This month’s Bright Spot comes from districts that participated in the Student-Directed IEP series with Kit Casey and Stephanie Wozniak, RSE-TASC Transition Specialists, and Naomi Brickel and Jenna Lequia, from the Hudson Valley Special Education Parent Center. These districts were Blind Brook, Mahopac, Mount Vernon, North Salem, Ossining, Pearl River and Pelham.
What were students with disabilities able to achieve?
Student achievements are perhaps best characterized by quotes from students, a parent and an educator:
- Student: “I can now make my own choices in my programs, tell others what I’d like to accomplish and how I’m going to do it.”
- Student: “I cannot believe that I learned so much about myself. And once I knew so much about myself, I also knew that I had to be a part of the IEP process. I know I can be a leader and someone who can have a say in what it is I want to do.”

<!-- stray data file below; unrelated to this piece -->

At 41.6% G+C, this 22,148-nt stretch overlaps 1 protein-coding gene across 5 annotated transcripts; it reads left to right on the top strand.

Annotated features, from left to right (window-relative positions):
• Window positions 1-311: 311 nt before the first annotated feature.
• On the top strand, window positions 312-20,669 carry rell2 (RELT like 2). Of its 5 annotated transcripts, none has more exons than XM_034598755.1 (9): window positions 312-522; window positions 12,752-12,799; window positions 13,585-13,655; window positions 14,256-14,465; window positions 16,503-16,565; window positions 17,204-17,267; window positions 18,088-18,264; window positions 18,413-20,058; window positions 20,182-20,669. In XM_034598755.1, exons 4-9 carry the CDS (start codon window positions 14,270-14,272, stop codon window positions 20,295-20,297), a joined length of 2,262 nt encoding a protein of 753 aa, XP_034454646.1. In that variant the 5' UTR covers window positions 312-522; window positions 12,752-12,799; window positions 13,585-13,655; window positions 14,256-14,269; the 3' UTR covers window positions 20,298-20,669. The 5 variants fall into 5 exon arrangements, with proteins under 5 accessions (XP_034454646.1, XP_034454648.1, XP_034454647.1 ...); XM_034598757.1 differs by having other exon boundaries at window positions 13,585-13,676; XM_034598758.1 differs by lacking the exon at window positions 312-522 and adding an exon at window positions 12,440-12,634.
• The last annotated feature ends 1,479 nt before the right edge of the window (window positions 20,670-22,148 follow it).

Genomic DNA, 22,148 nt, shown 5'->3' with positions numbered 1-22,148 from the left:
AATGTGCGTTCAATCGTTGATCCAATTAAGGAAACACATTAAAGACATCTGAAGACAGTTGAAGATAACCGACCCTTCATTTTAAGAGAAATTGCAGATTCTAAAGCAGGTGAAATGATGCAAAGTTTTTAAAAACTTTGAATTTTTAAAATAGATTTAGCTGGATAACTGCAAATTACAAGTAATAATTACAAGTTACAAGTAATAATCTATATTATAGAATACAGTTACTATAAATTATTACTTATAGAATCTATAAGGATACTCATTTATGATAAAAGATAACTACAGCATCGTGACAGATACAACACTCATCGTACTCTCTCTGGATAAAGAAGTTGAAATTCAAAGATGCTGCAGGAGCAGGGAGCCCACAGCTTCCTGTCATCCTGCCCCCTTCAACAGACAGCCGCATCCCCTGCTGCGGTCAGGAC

- Parent: “It gave my daughter the confidence and strength to become who she really is and know what she can do….”
- Educator: “By helping students truly understand the IEP process and their learning needs, [they can] use that understanding to better communicate with their teachers and families, and carry the self-advocacy skills with them to post-secondary education or as they choose a career path.”
What practices or systems made this possible?
Teams of educators engaged in shared learning throughout the year on ways to increase students’ self determination skills, including participation in their own educational planning process. They developed and implemented strategies that empowered students to become actively engaged in developing and implementing their IEPs.
What can we learn from this Bright Spot?
Both research and our own experience show that, when districts implement a student-directed IEP process, student achievement, self-determination, and motivation all increase.